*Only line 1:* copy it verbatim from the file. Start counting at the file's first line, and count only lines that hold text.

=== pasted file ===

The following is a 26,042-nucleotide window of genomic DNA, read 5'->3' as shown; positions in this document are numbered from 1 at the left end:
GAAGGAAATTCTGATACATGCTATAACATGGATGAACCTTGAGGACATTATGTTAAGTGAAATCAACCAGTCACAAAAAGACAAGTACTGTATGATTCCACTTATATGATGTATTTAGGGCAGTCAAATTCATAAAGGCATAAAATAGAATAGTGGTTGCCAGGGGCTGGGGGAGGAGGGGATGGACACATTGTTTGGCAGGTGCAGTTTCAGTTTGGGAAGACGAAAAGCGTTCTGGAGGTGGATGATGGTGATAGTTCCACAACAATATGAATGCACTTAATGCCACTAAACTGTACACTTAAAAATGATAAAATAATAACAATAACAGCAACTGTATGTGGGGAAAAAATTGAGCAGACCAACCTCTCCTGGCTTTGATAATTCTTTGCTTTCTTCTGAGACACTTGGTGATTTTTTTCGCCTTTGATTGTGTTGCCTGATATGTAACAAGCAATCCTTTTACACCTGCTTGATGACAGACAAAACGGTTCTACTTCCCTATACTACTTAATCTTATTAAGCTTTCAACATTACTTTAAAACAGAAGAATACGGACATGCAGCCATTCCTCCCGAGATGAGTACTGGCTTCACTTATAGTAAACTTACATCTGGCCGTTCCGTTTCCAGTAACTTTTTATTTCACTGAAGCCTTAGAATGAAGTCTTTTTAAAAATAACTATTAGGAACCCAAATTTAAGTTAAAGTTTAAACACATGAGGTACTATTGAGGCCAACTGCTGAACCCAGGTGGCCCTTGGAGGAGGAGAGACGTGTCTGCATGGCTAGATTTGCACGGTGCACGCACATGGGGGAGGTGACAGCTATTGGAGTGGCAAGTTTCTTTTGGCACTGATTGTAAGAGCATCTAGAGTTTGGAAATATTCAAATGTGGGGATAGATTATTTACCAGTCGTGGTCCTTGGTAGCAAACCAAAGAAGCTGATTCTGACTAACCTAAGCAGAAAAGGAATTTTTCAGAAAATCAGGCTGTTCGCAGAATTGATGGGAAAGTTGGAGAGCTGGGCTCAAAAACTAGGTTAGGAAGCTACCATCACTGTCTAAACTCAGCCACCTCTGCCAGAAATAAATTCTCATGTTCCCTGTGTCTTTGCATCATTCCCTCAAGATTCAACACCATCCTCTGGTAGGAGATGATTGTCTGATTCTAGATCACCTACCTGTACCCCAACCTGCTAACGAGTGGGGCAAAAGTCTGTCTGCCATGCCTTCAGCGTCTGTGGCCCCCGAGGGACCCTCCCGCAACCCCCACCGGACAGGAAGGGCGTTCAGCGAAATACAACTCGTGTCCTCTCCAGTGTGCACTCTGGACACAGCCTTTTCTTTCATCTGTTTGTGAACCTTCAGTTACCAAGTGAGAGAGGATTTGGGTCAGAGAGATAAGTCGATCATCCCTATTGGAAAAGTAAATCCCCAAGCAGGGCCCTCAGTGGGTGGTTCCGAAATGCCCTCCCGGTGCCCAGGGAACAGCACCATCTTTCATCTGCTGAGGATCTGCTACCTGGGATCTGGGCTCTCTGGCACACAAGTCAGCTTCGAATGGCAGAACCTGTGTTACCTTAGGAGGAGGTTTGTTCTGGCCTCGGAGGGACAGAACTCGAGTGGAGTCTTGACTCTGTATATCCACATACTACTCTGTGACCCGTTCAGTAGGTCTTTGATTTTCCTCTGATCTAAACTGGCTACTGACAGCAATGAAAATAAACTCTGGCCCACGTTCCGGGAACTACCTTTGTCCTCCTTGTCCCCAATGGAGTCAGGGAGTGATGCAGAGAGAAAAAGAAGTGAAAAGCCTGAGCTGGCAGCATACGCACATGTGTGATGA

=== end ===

The following is a 26,042-nucleotide window of genomic DNA, read 5'->3' as shown; positions in this document are numbered from 1 at the left end: